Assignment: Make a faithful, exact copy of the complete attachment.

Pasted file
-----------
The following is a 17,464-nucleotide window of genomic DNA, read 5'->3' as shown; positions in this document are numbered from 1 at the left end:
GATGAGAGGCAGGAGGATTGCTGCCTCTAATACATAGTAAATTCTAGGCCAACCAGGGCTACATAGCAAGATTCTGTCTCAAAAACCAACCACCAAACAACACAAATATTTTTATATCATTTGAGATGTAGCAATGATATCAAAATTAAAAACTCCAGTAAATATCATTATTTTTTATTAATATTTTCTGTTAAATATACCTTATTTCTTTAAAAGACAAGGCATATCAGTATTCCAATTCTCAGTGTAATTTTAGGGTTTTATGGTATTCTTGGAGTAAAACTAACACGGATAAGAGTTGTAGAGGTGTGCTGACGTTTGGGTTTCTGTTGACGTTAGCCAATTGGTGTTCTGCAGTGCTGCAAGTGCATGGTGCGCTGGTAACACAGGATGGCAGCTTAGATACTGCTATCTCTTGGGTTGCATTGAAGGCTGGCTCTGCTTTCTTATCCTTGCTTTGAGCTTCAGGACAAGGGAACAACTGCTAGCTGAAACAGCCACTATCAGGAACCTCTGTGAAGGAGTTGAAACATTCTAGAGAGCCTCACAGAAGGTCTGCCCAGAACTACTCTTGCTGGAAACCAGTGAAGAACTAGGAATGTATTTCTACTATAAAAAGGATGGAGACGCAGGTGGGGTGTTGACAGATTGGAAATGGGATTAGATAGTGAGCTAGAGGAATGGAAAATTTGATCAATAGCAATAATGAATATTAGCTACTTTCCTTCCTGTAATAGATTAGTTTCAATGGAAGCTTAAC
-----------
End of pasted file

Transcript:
The following is a 17,464-nucleotide window of genomic DNA, read 5'->3' as shown; positions in this document are numbered from 1 at the left end:
GATGAGAGGCAGGAGGATTGCTGCCTCTAATACATAGTAAATTCTAGGCCAACCAGGGCTACATAGCAAGATTCTGTCTCAAAAACCAACCACCAAACAACACAAATATTTTTATATCATTTGAGATGTAGCAATGATATCAAAATTAAAAACTCCAGTAAATATCATTATTTTTTATTAATATTTTCTGTTAAATATACCTTATTTCTTTAAAAGACAAGGCATATCAGTATTCCAATTCTCAGTGTAATTTTAGGGTTTTATGGTATTCTTGGAGTAAAACTAACACGGATAAGAGTTGTAGAGGTGTGCTGACGTTTGGGTTTCTGTTGACGTTAGCCAATTGGTGTTCTGCAGTGCTGCAAGTGCATGGTGCGCTGGTAACACAGGATGGCAGCTTAGATACTGCTATCTCTTGGGTTGCATTGAAGGCTGGCTCTGCTTTCTTATCCTTGCTTTGAGCTTCAGGACAAGGGAACAACTGCTAGCTGAAACAGCCACTATCAGGAACCTCTGTGAAGGAGTTGAAACATTCTAGAGAGCCTCACAGAAGGTCTGCCCAGAACTACTCTTGCTGGAAACCAGTGAAGAACTAGGAATGTATTTCTACTATAAAAAGGATGGAGACGCAGGTGGGGTGTTGACAGATTGGAAATGGGATTAGATAGTGAGCTAGAGGAATGGAAAATTTGATCAATAGCAATAATGAATATTAGCTACTTTCCTTCCTGTAATAGATTAGTTTCAATGGAAGCTTAAC